Similarly, Hancock’s claim that we have a record number of ICU beds available and that “no one who needed critical care has been turned down” falls flat on its face. It was revealed that the new Nightingale hospital has turned away more patients than it’s treated (41) despite having a capacity of 4,000 because of nursing staff shortages. Three weeks ago, a woman in Peckham died after being told by a paramedic a hospital won’t take her because she’s not a priority. And the same goes for all the elderly and disabled people in care homes asked to sign DNR forms and told not to call for an ambulance.

The government is doing everything it can to fudge the data. Matt Hancock completely avoided the question about how his repeated claims that they are procuring and distributing enough PPE flies in the face of the widespread reporting of PPE shortages, of NHS England changing its guidelines to suggest single-use items of should be re-used – something that dovetailed Hancock blaming key workers for overusing PPE.

It is in this context, one of abysmal failure and grand efforts to manipulate the public, that we need to view the debate on whether or not the lockdown should be lifted. As the economic crisis becomes more acute, so will the pressure within the government to ease lockdown restrictions even though we are still far from meeting the WHO’s 6 tests.

The Tories’ main priority is to return to business as usual, and we have to do everything we can to stop them doing that. We can see where this thinking is going with the United States, where Trump has allowed southern states to reopen this week despite having the greatest and fastest growing death toll in the world.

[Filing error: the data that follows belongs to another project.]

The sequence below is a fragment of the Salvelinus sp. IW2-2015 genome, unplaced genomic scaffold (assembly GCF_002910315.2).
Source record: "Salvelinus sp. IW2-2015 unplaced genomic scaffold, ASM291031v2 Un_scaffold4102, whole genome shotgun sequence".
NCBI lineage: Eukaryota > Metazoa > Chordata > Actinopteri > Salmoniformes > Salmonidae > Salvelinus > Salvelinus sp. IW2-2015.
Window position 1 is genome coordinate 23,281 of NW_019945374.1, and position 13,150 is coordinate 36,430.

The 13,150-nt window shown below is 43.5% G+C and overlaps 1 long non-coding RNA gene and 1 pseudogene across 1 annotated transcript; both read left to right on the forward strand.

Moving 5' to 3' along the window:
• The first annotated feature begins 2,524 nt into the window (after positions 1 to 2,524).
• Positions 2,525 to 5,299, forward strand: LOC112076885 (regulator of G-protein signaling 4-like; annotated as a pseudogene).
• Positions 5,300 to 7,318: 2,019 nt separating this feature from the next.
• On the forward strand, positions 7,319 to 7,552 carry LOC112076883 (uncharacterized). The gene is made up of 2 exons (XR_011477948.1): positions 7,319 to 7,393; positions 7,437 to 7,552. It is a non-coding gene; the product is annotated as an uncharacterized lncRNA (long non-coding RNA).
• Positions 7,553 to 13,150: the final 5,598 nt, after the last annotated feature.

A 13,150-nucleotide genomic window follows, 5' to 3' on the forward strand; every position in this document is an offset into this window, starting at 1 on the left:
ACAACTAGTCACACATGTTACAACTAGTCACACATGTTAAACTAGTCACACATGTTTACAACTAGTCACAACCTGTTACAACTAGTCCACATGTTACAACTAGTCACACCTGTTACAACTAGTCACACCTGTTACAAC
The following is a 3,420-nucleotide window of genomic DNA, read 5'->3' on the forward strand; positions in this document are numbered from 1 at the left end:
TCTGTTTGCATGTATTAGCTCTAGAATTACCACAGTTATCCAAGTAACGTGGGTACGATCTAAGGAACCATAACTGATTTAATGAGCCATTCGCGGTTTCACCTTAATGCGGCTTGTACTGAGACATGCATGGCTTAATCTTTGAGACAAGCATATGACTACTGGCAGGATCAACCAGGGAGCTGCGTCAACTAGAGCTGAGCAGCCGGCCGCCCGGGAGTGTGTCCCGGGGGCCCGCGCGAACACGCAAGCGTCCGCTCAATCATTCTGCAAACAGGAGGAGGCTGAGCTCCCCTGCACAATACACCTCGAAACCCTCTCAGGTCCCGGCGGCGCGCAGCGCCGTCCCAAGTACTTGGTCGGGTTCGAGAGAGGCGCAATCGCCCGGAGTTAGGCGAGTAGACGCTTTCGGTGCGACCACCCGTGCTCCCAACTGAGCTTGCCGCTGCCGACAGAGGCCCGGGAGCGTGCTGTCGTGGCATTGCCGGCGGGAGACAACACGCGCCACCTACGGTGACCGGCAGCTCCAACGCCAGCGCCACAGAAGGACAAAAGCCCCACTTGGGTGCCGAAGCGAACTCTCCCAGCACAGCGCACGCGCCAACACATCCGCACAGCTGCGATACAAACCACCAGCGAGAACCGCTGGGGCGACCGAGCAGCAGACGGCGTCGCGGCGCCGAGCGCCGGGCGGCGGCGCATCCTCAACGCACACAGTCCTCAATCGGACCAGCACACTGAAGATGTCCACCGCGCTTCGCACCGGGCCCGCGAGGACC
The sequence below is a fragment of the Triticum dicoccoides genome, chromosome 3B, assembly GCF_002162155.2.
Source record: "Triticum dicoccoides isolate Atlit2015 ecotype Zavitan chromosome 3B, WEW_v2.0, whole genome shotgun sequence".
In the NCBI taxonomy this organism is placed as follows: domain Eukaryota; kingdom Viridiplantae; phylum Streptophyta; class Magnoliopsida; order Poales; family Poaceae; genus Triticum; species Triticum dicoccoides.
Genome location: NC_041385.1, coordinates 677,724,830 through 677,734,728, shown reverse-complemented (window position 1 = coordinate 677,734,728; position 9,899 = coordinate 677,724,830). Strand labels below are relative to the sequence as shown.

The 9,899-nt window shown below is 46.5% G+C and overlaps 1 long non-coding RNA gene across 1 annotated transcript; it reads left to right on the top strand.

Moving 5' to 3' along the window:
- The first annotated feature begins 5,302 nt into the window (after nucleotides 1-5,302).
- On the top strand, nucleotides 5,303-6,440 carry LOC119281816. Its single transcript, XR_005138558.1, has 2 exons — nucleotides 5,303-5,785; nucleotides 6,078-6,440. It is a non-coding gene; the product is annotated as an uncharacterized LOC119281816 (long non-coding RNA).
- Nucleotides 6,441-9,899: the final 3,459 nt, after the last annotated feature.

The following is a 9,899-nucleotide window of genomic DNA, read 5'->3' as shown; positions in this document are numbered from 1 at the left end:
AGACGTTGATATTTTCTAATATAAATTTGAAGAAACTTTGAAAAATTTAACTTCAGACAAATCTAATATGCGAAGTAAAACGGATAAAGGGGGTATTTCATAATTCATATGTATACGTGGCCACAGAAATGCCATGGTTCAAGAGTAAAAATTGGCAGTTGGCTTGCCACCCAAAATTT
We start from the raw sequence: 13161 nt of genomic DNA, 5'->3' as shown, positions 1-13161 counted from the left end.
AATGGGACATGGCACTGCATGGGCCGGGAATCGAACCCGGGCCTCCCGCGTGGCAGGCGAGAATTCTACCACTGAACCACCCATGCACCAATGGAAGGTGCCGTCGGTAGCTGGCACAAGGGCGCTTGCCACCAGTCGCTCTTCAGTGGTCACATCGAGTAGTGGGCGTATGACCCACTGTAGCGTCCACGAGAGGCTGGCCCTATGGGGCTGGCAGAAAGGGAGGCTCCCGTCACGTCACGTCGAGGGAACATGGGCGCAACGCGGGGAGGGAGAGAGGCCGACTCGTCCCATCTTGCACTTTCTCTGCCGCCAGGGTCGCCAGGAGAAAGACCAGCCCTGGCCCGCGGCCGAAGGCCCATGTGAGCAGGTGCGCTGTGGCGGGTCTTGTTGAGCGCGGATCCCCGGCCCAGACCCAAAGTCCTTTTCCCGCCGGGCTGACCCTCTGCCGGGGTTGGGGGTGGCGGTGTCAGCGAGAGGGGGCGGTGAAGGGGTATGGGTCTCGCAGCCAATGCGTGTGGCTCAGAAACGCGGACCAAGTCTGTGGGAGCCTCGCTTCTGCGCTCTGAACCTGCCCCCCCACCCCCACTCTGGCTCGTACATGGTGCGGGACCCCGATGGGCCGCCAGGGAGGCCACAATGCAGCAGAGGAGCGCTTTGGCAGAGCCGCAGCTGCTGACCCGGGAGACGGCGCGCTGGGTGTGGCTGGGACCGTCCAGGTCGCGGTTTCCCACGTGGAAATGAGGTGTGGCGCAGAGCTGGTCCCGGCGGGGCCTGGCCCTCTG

The clamour has already begun to reopen schools as early as the middle of May which is utterly irresponsible not only because it puts vulnerable relatives of children at risk, but because we’ve seen children as young as 5 die from the virus. The National Education Union has received widespread support for its petition opposing the reopening of schools until it’s safe and we need to increase this pressure.

It is a mark of woeful ineptitude that with the government getting things so obviously and catastrophically wrong, the knight of the realm Leader of the Opposition, Keir Starmer, has prioritised pushing them for an exit strategy after refusing to criticise their handling of the crisis for the umpteenth time. He did however take the time out to wish the Queen a happy birthday, who on the plus side had to suspend the usual ceremonies to mark the day, as she remained holed up in Windsor Castle, away from her usual residence in the heart of the nation’s coronavirus hotspot.

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Shabbir Lakha

Shabbir Lakha

Shabbir Lakha is a Stop the War officer, a People's Assembly activist and a member of Counterfire.